Streaming TV leader Netflix published a self-governance report on Friday that for the first time disclosed which movies and TV shows had been pulled at the request of foreign governments.
Prior to the report, Netflix had acknowledged when a movie or TV show deemed objectionable or otherwise in violation of local rules and regulations had been removed from the service when information about the practice was published in news media reports.
In its first-ever Environmental and Social Governance report, Netflix said it had complied with nine requests from foreign governments to pull content from its services since 2015. The majority of the content pulled from its service came at the request of officials in Singapore, with four titles removed presumably due to an appearance of recreational marijuana use.
The titles Netflix said had been pulled at the request of local governments are as follows:
- The Bridge was removed for customers in New Zealand after Netflix learned the country had classified it as “objectionable.” (2015)
- Full Metal Jacket was pulled on Netflix’s service in Vietnam after a regulatory body requested the company stop distributing it there. (2017)
- Night of the Living Dead was pulled for customers living in Germany because a version of the movie is banned in the country, even though the version offered by Netflix wasn’t the prohibited remake of the film. (2017)
- Cooking on High was removed from Netflix’s service in Singapore. Netflix didn’t cite a reason why the title was banned in Singapore, but it likely had to do with marijuana use depicted in the show. (2018)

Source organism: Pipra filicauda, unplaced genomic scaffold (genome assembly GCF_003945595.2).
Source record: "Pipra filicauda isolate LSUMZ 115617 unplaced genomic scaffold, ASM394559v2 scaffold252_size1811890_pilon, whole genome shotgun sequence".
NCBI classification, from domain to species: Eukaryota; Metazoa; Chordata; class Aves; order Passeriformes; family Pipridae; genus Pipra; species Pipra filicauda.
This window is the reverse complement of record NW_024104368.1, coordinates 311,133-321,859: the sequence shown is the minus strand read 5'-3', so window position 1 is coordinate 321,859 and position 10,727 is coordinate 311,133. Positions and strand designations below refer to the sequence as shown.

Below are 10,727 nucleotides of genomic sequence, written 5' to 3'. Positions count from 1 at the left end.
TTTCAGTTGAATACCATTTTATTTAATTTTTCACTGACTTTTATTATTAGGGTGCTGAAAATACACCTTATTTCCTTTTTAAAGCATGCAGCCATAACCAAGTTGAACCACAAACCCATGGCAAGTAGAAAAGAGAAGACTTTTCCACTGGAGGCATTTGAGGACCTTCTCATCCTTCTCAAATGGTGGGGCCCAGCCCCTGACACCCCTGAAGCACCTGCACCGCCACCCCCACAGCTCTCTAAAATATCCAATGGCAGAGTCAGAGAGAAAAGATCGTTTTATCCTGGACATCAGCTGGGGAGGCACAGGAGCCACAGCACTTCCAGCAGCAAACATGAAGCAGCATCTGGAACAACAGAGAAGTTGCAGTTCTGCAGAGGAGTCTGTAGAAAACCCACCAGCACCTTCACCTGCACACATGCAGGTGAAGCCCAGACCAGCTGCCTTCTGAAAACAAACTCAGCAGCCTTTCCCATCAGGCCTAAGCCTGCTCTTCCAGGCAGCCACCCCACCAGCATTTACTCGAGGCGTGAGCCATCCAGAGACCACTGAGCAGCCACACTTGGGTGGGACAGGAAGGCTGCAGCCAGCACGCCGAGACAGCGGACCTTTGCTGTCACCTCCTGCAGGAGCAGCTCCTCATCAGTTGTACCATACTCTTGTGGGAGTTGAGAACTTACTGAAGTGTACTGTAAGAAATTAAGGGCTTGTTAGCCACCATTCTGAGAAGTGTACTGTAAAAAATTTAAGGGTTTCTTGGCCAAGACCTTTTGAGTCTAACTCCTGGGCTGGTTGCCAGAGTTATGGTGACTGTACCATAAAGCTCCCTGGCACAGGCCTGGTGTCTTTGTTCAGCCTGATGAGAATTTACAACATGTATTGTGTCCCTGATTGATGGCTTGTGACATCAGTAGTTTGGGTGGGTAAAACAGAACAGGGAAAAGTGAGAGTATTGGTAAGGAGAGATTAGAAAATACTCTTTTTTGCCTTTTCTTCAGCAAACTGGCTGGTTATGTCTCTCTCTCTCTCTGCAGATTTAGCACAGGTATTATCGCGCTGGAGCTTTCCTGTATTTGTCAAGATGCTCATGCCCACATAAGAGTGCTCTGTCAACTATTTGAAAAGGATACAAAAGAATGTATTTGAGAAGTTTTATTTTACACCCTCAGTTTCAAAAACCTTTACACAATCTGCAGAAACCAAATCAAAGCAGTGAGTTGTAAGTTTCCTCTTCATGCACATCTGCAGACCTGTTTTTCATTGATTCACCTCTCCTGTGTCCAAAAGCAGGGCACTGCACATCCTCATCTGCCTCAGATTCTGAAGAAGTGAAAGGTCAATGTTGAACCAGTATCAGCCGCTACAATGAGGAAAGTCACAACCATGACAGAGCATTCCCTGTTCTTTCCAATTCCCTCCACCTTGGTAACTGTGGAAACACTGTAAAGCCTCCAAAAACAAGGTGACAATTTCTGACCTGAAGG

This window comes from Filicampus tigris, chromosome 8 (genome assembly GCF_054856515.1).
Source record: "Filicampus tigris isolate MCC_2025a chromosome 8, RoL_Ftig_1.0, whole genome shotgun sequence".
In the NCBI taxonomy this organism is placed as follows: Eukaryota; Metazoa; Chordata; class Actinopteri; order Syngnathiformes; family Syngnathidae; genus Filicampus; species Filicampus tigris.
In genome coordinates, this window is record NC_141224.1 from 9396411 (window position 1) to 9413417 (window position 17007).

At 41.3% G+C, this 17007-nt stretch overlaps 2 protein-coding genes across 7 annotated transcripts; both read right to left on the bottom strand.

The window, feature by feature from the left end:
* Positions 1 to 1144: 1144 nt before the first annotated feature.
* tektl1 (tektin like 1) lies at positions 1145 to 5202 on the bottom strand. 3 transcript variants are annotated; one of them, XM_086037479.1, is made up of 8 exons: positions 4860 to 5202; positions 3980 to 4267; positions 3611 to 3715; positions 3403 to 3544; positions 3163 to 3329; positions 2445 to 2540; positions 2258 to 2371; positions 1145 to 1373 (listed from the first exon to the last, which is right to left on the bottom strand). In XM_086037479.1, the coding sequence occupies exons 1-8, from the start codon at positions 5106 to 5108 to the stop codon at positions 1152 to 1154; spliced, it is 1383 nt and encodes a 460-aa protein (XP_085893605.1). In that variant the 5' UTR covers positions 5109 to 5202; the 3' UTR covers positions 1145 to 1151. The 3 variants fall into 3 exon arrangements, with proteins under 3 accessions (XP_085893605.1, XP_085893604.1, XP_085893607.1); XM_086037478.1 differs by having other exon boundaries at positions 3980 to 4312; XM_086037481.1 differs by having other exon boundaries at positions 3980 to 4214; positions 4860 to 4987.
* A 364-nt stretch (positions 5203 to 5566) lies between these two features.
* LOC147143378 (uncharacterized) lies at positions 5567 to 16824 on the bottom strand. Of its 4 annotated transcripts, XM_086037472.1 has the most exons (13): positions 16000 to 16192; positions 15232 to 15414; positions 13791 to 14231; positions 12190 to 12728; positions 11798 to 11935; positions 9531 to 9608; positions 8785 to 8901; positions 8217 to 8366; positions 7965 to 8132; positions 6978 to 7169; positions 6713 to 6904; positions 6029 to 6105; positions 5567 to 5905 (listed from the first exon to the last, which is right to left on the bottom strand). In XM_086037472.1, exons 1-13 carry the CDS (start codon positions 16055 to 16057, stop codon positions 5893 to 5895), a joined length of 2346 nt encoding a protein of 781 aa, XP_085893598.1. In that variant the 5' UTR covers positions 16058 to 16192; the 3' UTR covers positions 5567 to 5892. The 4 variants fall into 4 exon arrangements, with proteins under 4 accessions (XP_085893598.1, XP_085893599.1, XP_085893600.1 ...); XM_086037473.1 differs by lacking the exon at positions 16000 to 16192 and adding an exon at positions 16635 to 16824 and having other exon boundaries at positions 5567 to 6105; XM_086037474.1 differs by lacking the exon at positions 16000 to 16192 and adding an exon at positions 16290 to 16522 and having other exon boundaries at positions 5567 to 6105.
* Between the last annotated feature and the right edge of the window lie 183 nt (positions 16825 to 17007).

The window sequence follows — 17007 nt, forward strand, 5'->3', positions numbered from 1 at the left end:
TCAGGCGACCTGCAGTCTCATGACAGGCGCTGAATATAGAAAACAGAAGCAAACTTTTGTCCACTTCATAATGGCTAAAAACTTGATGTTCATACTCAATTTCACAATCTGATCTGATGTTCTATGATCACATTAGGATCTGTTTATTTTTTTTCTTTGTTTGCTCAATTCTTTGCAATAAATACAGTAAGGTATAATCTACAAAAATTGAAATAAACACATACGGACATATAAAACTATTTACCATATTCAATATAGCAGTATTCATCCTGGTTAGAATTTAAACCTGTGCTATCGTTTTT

- The Legend of 420 was also removed from Netflix’s service in Singapore. (2018)
- Disjointed was the third title removed from Netflix’s service in Singapore at the request of local authorities there. (2018)
- An episode of Patriot Act with Hasan Minhaj on issues involving Saudi Arabia was removed from distribution within the country more than three months after it was published on the service. (2019)
- The Last Temptation of Christ was removed from Netflix’s service in Singapore after the company learned the film was banned in the country, likely because the film departs from scripture — the movie has been condemned by fundamentalist Catholic figures since its release. (2019)
- The Last Hangover was removed from Netflix’s Singapore service earlier this year, likely due to recreational marijuana use and other matters depicted in the film. (2020)
Netflix says content in other countries is typically unavailable due to rights reasons, not because of government pressures to remove the titles.
The company said it will start disclosing requests from governments to remove titles in a new report released annually. The first of these reports will be published next year.